Today the University of Louisville will host a talk by Newsweek contributing editor and painter Peter Plagens.
Titlted “The Absolute Truth,” the lecture will include Plagens’ ideas about the role of painting in contemporary art and his view of art criticism in today’s press.
Although installations, video art and photo-based work have become more prevalent, Plegens says painting remains a contemporary medium.
“The death of painting has been greatly exaggerated,” he says. “The contemporary art world does draw in some part on what the general populace is interested in and there are a lot of people who like to paint. People hang paintings in their room. University classes teach painting. It’s still viable.”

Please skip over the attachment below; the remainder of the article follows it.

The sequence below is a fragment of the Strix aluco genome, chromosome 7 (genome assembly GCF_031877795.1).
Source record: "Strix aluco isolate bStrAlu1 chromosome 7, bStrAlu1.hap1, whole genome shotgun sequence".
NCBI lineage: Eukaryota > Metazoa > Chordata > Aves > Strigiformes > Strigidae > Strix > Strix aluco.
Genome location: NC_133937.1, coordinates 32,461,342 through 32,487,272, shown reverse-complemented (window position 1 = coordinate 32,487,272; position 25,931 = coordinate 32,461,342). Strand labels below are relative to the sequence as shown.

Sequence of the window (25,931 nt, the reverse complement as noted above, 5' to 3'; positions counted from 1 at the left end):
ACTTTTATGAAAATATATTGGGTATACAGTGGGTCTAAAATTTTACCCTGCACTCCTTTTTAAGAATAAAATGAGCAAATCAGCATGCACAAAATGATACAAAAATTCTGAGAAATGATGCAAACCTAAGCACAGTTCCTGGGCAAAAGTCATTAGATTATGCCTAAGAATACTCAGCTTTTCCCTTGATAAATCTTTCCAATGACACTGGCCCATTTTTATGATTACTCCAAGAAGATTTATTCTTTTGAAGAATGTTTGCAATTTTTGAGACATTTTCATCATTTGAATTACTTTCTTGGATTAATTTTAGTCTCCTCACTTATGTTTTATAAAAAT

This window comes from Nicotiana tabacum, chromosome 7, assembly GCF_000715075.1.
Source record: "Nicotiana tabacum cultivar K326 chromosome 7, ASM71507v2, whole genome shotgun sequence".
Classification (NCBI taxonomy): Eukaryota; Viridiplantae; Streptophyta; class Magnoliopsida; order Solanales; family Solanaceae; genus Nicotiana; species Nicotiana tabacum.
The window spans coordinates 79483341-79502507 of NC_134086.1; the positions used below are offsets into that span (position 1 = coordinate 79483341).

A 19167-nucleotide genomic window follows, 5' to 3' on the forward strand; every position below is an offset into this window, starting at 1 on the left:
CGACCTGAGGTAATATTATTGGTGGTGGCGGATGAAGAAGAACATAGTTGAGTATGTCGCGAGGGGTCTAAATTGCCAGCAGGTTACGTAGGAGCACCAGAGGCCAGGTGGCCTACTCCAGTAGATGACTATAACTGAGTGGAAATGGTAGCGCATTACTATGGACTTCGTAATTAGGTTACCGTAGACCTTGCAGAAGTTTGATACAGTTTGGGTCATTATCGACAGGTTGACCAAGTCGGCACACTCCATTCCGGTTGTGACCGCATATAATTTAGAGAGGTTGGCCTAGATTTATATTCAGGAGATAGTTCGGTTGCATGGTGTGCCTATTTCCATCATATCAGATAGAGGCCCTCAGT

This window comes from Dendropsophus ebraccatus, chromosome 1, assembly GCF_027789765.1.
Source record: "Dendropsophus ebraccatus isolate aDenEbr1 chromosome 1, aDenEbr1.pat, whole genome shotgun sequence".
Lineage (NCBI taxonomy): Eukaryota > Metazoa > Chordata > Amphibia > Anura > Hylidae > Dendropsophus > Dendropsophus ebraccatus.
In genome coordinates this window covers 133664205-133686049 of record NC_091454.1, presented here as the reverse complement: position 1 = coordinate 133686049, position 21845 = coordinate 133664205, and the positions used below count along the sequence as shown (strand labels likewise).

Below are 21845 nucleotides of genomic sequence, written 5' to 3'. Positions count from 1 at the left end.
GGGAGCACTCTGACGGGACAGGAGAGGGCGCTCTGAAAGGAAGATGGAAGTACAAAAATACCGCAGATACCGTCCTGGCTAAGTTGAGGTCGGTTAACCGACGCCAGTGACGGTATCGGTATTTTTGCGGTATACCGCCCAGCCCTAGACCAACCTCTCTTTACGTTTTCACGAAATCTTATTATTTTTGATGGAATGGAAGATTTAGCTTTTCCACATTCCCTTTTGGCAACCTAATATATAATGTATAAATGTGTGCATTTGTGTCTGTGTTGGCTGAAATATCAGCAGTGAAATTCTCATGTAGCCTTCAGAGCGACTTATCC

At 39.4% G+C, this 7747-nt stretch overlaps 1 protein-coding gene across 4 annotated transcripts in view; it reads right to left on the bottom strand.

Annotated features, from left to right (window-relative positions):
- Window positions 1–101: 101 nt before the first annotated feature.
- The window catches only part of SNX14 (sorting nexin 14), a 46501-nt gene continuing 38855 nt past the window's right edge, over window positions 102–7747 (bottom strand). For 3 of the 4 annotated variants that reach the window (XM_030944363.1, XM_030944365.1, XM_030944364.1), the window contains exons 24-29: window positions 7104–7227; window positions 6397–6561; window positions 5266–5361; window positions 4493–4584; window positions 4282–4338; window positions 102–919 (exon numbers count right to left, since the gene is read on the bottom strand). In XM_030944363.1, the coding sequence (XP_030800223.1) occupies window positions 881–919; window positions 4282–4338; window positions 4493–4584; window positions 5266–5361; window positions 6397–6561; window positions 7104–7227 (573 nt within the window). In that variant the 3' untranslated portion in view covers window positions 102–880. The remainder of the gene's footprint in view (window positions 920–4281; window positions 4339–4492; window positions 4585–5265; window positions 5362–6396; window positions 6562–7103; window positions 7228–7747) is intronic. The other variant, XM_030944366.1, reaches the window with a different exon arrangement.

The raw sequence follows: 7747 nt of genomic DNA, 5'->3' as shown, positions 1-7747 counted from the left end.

Plagens, who is also an abstract painter, has written about visual art since 1996 for publications that also include The Nation and Art in America. He says critics have become less influential in recent decades while collectors have gained more sway in the contemporary art world.
“Somewhere in the ‘80s the art market got a little tired of being dictated to by critics,” he says. “So, now basically, collectors make the market. Collectors used to buy what critics said was good. Critics now cover what collectors buy.”
Plegan’s lecture begins at 6 p.m. at The Speed Art Museum.